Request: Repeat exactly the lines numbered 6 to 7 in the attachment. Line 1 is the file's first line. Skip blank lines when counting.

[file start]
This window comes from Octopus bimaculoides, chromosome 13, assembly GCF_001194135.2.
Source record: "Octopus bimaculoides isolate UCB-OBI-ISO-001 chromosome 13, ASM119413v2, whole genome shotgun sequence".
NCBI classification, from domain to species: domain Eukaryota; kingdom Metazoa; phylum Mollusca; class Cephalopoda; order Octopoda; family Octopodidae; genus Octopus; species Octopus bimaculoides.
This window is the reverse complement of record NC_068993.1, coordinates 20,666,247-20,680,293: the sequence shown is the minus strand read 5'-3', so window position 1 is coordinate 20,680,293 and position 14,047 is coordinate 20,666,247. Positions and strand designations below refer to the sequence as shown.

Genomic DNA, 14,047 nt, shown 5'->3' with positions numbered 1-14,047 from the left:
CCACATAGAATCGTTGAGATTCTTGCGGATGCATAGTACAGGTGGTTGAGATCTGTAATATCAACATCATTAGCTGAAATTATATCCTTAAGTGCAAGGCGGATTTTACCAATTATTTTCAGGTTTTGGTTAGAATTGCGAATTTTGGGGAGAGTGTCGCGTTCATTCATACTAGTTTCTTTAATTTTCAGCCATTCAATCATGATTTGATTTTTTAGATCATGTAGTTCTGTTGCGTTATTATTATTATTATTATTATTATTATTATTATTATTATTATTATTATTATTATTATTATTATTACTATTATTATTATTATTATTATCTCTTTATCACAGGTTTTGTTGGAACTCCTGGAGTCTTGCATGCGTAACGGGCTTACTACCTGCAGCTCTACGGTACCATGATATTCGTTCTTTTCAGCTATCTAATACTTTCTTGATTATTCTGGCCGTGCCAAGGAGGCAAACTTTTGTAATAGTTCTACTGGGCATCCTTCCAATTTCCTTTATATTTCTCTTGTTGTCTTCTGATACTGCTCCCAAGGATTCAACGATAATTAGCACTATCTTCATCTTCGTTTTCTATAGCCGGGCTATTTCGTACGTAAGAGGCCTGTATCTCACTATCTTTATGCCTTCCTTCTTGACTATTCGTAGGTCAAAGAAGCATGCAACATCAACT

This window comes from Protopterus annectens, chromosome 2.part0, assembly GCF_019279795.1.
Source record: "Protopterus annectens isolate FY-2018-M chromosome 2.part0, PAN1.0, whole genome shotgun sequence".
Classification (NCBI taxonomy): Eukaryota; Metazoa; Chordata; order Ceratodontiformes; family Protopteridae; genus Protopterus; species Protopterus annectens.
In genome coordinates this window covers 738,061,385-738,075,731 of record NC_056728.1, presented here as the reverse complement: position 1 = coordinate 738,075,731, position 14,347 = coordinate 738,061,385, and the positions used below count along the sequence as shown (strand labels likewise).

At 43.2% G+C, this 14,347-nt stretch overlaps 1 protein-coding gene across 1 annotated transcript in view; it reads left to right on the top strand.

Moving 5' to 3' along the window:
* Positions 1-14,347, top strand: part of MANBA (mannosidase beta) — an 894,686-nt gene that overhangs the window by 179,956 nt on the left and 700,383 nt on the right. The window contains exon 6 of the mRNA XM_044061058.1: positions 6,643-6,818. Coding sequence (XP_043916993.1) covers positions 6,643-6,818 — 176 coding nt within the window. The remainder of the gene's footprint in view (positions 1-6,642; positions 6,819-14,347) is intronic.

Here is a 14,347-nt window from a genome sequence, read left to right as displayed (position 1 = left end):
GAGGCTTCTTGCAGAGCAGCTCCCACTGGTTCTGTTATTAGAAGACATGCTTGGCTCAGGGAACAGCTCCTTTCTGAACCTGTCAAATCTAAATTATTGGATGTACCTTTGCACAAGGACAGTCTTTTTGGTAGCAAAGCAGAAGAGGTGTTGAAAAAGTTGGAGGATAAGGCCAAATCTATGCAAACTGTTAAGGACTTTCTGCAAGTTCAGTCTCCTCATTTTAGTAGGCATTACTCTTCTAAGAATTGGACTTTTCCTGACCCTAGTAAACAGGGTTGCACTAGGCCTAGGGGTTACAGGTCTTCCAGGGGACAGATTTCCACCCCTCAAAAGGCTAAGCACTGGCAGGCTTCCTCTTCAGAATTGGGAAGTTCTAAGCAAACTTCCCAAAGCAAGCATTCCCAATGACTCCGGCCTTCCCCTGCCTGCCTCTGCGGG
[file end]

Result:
CCACATAGAATCGTTGAGATTCTTGCGGATGCATAGTACAGGTGGTTGAGATCTGTAATATCAACATCATTAGCTGAAATTATATCCTTAAGTGCAAGGCGGATTTTACCAATTATTTTCAGGTTTTGGTTAGAATTGCGAATTTTGGGGAGAGTGTCGCGTTCATTCATACTAGTTTCTTTAATTTTCAGCCATTCAATCATGATTTGATTTTTTAGATCATGTAGTTCTGTTGCGTTATTATTATTATTATTATTATTATTATTATTATTATTATTATTATTATTATTATTATTATTATTACTATTATTATTATTATTATTATCTCTTTATCACAGGTTTTGTTGGAACTCCTGGAGTCTTGCATGCGTAACGGGCTTACTACCTGCAGCTCTACGGTACCATGATATTCGTTCTTTTCAGCTATCTAATACTTTCTTGATTATTCTGGCCGTGCCAAGGAGGCAAACTTTTGTAATAGTTCTACTGGGCATCCTTCCAATTTCCTTTATATTTCTCTTGTTGTCTTCTGATACTGCTCCCAAGGATTCAACGATAATTAGCACTATCTTCATCTTCGTTTTCTATAGCCGGGCTATTTCGTACGTAAGAGGCCTGTATCTCACTATCTTTATGCCTTCCTTCTTGACTATTCGTAGGTCAAAGAAGCATGCAACATCAACT

This window comes from Protopterus annectens, chromosome 2.part0, assembly GCF_019279795.1.